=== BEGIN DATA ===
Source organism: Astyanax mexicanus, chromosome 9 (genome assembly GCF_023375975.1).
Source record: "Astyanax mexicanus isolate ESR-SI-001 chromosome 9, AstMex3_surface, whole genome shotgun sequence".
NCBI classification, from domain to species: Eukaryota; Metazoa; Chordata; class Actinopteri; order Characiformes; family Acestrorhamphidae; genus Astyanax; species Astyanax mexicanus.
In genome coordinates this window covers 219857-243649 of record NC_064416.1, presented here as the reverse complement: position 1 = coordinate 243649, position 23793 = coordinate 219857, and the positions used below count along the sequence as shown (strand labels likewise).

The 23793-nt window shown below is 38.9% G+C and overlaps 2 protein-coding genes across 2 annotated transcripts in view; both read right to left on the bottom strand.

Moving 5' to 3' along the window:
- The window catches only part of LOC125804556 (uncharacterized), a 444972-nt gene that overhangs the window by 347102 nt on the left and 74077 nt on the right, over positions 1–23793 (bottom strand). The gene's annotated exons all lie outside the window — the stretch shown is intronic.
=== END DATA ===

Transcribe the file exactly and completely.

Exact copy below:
Source organism: Astyanax mexicanus, chromosome 9 (genome assembly GCF_023375975.1).
Source record: "Astyanax mexicanus isolate ESR-SI-001 chromosome 9, AstMex3_surface, whole genome shotgun sequence".
NCBI classification, from domain to species: Eukaryota; Metazoa; Chordata; class Actinopteri; order Characiformes; family Acestrorhamphidae; genus Astyanax; species Astyanax mexicanus.
In genome coordinates this window covers 219857-243649 of record NC_064416.1, presented here as the reverse complement: position 1 = coordinate 243649, position 23793 = coordinate 219857, and the positions used below count along the sequence as shown (strand labels likewise).

The 23793-nt window shown below is 38.9% G+C and overlaps 2 protein-coding genes across 2 annotated transcripts in view; both read right to left on the bottom strand.

Moving 5' to 3' along the window:
- The window catches only part of LOC125804556 (uncharacterized), a 444972-nt gene that overhangs the window by 347102 nt on the left and 74077 nt on the right, over positions 1–23793 (bottom strand). The gene's annotated exons all lie outside the window — the stretch shown is intronic.